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Most games I've played in or run, the game session ended around the time we wrapped up an adventure and doled out Karma, or just when we plain ran out of time. But most times the session was planned to end when the adventure wrapped.

Our groups would also usually be short on legwork, sometimes very short as in basically none. Probably the group that did the most legwork was one where the GMs wife played in the game. Maybe she was good at legwork, or maybe she got a hint ahead of time about what the next run would be and had time, like about a week, to think of possible avenues for legwork. I'd hate to think she was a GM mole who was there to help us along, lol.

This got me to thinking about the time to end a game session. Why not end it after the first meet and the job is described? You say 'X' amount of time has passed since the last run and the new meet. You break and the players are still sort of basking in the glow of a job completed, but they also now have the gears turning on planning for the next run. The next game session starts off with the players describing how their PC used karma (including how they in character spent it), healed, shopped, etcetera. This also helps everyone 'get into character'. Then transition into how they are going to go about legwork. Too, they may already have outlined some general plans and and know some items they may need to acquire to pull it off, so it avoids simple mistakes like going into the sewers with no light source.

This seems like a way for better shadowruns, not having Plan A fall apart at first contact and resulting in the GMs carefully planned story getting shot to pieces or blown up, the default Plan B.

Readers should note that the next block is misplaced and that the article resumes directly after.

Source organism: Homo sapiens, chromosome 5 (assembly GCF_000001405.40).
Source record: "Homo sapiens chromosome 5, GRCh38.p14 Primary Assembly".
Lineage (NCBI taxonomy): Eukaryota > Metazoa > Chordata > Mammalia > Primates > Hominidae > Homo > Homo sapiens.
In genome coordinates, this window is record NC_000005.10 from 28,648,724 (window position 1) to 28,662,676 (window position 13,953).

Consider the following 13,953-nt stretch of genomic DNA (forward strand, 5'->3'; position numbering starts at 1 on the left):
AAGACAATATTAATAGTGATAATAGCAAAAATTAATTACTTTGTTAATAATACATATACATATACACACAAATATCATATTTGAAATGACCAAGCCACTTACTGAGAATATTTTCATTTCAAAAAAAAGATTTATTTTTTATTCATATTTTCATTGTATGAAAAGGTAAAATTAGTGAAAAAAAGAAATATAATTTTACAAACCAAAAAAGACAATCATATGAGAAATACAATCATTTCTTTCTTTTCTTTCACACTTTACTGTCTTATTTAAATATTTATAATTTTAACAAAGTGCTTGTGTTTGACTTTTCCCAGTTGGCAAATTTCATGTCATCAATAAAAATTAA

I try and run things in a half and half way; the first half (or two thirds) of the session is the main chunk of the last run, infiltration, combat etc. Then, assuming we still have time, they get paid, get karma, and then get the meet for the next run - downtime can either be sorted in this session (players usually know what they want to do in advance), or worked out later. The advantage to having the meet and maybe initial legwork for the next run at the end of the session is that players can start throwing plans around, but get to sit on them for a week or so and think through any flaws. As a GM, it also means I don't have to write a ton of possible ways they might do each run, most of which won't get used when they make their choice of tactics, stealthy or loud, etc. - they can tell me the approach they want to take, which contacts they want to talk to and what they want from them, and I can work out the fine details of the run based on that.
I like. Sounds like it could simplify GM planning, and also better player plans.

I've experienced a lack of legwork leading to poor plans. So you are doing the obvious legwork leads, then breaking?
Could be interesting in some situations. I see three potential problems:
- If sessions are too far apart, players might need to be reminded of everything at the beginning of the next session.
- It only works if the players can really plan something after getting the mission. If the situation suddenly changes soon after the meet "the painting is getting moved out of the museum!", "terrorist are attacking the site" the players will be frustrated if they've been thinking about a plan just to discover that it doesn't work.
- I already have trouble wrapping up in time, having time left to introduce the next run would be quite a challenge. Especially since the meet always takes much longer than expected.

Personally, I'd rather follow another pattern:
Session1: Downtime, meet, basic legwork, end session
If there's a need for planning, you can then tell the players to do it
Session2: Action!

This has the advantage of starting a new adventure with the downtime, which gives time to the players to get back in character.

But that being said, the more I play the less I enjoy lengthy planning session. I'd rather use a mechanism with ad-hoc/post-hoc justification
That is sort of the same break points, just an extra break.
I currently have a problem around this.

Our group is pretty unstable so if I set anything up towards the end of a session, like give them their next mission or if we have to end a session in the middle of a situation like combat then we need to get the same players back together to pick up where we left off or people can get annoyed at missing out on the end of something they started.

Although we only tend to get in 3-4 hour sessions at a time I think I'm going to have to try and make every session stand alone.
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